Our favorite source for Wildflower mixes: Eden Brothers
Our favorite source for Kid Sized Gardening tools: Curious Gardener
Backyard Bird Watching
I’m a lifelong lover of backyard birds, and that love has rubbed off on my kids. Feeding and observing backyard birds is one of those simple pleasures in life that I have enjoyed sharing with them.
Feeding backyard birds in the winter and early spring is a bit of a commitment. That commitment really only takes a couple minutes a day to make sure the food source is adequately filled. Once birds recognize your backyard as a food source, they become dependent on it.
Get your kids a pair of binoculars, a notebook and a pen, and a bird book and have them observe birds from inside or outside your home. Keep a list of the birds they find and where you observe the birds (i.e. at the feeder, on the ground, in the sky). Bird watching requires patience and silent observation. Observing bird behavior is fascinating and entertaining, as are the different songs that the birds use. We use an app on my phone called Merlin ID to identify birds and also hear their different songs. Fun fact: When I was in high school, I was the bird song expert for our school’s Envirothon team. Just call me a bird nerd!
Apps we use: Merlin ID by Cornell University. Identify birds for your specific region and help Merlin map their migration patterns. You can see the different variation of a bird species i.e. Male characteristics, Female characteristics. You can listen to the different bird songs. A cool tool we love to use is the photo ID feature – snap a picture and the tool helps you identify the bird.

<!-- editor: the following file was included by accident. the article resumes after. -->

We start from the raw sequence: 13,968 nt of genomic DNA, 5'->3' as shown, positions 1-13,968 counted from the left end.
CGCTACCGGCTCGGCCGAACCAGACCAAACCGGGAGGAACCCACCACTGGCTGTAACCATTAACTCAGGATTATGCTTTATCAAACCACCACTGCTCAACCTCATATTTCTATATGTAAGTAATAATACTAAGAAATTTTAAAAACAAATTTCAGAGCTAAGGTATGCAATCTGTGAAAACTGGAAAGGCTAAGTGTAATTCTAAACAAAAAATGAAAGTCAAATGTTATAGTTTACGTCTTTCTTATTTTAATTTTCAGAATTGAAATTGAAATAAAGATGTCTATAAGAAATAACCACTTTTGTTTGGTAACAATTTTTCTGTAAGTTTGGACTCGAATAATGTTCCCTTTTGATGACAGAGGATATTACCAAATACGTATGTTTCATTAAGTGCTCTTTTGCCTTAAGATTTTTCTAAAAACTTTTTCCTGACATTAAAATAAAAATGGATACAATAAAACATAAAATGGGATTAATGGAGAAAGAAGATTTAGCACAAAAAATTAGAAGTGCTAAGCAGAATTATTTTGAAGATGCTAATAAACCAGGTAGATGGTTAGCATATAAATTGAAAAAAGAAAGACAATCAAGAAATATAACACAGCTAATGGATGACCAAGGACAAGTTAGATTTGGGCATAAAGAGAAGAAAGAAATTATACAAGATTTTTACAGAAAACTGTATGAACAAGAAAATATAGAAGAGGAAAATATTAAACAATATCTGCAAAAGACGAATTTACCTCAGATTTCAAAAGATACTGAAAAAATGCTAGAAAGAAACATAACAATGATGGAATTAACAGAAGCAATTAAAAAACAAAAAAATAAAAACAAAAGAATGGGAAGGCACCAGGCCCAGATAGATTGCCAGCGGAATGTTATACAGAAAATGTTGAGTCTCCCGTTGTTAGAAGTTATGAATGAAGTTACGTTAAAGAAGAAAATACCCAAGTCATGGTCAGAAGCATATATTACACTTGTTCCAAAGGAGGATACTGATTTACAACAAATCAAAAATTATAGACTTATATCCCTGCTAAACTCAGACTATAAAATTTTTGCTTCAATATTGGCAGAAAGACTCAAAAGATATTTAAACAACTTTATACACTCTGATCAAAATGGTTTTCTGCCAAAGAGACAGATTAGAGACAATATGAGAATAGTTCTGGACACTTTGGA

Books we love: Identifying Birds by Audubon
Dig a hole
Maybe this is just because we have boys, but in both our old house as well as our current house, we gave them a good size square of the yard (at the corner of the yard and behind our shed) to do with whatever they like.
They love to dig, and giving them a good size square to do with whatever they want has been not only fun but educational. When they were younger, the dirt was a construction site for their trucks. Now that they have abandoned their toy trucks, their dirt pile or hole in the ground has become an ‘archaeological dig’.
As they’ve grown older and more responsible, we allow them to pretty much dig anywhere they like in the yard, as long as they don’t ruin anything that’s obviously landscaped.
While the kids haven’t found anything on their digs too noteworthy, the act of digging and discovering something has sparked their imaginations in a way that is so much fun to see. An old soda can pull tab becomes a ring. An old piece of pipe belonged to a long lost Native American tribe. A quarter from the 1990’s is pirate’s gold.
Tools we love: Little Tikes yard tools
Observe wildlife big and small
Whether you have a half acre in the suburbs of the Northeast, or several hundred rural acres in the midwest, there is wildlife to observe. A fat grey squirrel, a beautiful red fox, or even ants on the sidewalk can be educational.
Spring is the perfect time to get your kids back outside and to make them aware of the big life stories happening in your own backyard.